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Ramón Salaverría

Director of the Journalism Projects Department, University of Navarra

December 11th, 2012, Academia, English, Europe, Europe, Media, Northern Ireland, Portuguese, Spain, Spanish, The Expert Database

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Ramón Salaverría is Director of the Journalism Projects Department at the University of Navarra (Pamplona, Spain), where he has been teaching online journalism skills for nearly twenty years. Mr. Salaverría has been Chair of the Journalism Studies Section at the European Communication Research and Education Association (ECREA), during the term 2010-2012. Representing this association, he [...]

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Call for Applications: Digital Journalism Bootcamp in Tunisia

October 18th, 2012, Comment & Analysis

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The United Nations Alliance of Civilizations and Google are excited to announce North Africa’s first bootcamp on innovative and web journalism! We’re looking for 20 journalists and bloggers from Algeria, Tunisia and Morocco with a passion for innovative journalism and learning about cutting edge technology.

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Secrecy is the problem, not leakers

December 23rd, 2010, Comment & Analysis

WikiLeaks is now at the centre of a global battle between media and those in power but what’s new about what Julian Assange is doing? WikiLeaks is much more than just another journalistic scandal, it is a challenge to the way that power and news media operate in the Internet Age.

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David Andelman

Editor, World Policy Journal

July 14th, 2010, Asia, Business and Globalization, Defense and Security, English, Europe, French, International Relations, Iraq, Journalist/Commentator, Media, New York, North America, Think tank/Research center, USA, War and Conflict

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David A. Andelman is the Editor of World Policy Journal and President of the Overseas Press Club. He is former Executive Editor of Forbes.com, and correspondent for The New York Times.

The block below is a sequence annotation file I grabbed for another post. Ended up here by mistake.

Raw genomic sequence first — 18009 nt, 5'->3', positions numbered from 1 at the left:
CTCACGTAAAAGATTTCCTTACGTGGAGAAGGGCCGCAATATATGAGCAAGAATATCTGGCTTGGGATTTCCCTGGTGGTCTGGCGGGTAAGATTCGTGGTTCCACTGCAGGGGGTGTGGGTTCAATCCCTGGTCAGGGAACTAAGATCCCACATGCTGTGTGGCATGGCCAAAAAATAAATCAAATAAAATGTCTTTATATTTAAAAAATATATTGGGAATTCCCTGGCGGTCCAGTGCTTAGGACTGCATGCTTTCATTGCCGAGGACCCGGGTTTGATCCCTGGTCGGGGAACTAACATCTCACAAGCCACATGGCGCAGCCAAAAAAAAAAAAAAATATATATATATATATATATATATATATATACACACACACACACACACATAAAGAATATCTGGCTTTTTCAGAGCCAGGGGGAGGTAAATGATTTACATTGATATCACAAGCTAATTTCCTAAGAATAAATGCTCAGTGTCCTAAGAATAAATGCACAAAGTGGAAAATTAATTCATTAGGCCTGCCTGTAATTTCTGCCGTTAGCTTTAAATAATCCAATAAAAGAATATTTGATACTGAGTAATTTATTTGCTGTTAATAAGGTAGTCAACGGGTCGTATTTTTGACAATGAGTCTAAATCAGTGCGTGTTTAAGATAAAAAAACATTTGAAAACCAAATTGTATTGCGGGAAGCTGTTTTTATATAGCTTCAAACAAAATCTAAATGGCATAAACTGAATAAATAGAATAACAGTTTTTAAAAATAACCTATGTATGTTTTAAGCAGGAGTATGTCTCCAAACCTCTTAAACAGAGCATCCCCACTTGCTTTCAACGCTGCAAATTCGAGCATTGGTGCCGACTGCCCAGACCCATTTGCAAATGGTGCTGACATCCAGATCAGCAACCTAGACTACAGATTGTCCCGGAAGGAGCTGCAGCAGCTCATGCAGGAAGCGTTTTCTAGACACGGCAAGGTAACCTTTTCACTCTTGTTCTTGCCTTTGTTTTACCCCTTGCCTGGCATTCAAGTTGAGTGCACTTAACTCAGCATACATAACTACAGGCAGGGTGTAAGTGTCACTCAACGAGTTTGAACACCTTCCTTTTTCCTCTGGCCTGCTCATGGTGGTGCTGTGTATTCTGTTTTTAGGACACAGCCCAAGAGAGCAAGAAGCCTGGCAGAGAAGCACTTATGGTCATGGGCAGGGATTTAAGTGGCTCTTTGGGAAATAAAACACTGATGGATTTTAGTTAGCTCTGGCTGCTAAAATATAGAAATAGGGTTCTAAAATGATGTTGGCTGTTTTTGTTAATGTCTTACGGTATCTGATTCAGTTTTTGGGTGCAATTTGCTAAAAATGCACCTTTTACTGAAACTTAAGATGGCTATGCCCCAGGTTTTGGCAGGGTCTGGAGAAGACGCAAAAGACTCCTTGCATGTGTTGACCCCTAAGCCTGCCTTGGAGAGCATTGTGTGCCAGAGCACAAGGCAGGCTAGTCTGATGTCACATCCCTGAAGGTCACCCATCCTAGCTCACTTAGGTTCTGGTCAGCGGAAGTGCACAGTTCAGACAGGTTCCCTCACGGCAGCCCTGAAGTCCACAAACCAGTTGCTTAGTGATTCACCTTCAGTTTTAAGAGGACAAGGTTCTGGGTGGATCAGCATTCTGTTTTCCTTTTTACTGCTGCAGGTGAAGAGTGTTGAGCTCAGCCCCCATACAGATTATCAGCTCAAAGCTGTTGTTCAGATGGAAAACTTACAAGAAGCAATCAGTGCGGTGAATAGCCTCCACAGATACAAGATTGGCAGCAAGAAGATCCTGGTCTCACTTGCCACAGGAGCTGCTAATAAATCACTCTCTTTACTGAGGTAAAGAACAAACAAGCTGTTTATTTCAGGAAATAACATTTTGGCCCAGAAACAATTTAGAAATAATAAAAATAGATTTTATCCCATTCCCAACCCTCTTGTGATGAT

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When it comes to religion, journalistic standards don’t count anymore

May 6th, 2010, Comment & Analysis

When it comes to religion, there is a high level of stereotype-driven reporting that ignores the old-school journalism standard of utilizing the famous 5 W’s: Who did What When Where and Why. But overcoming the stereotype-driven marginalization of religion and religious leaders will not only improve balanced reporting and the overall quality of journalism. It will tell those who are involved in religious communities that newspapers and magazines are trying harder to provide a more coherent and realistic picture of the world.

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When it comes to religion, journalistic standards don't count anymore

May 6th, 2010, Comment & Analysis

When it comes to religion, there is a high level of stereotype-driven reporting that ignores the old-school journalism standard of utilizing the famous 5 W’s: Who did What When Where and Why. But overcoming the stereotype-driven marginalization of religion and religious leaders will not only improve balanced reporting and the overall quality of journalism. It will tell those who are involved in religious communities that newspapers and magazines are trying harder to provide a more coherent and realistic picture of the world.

Continue reading »

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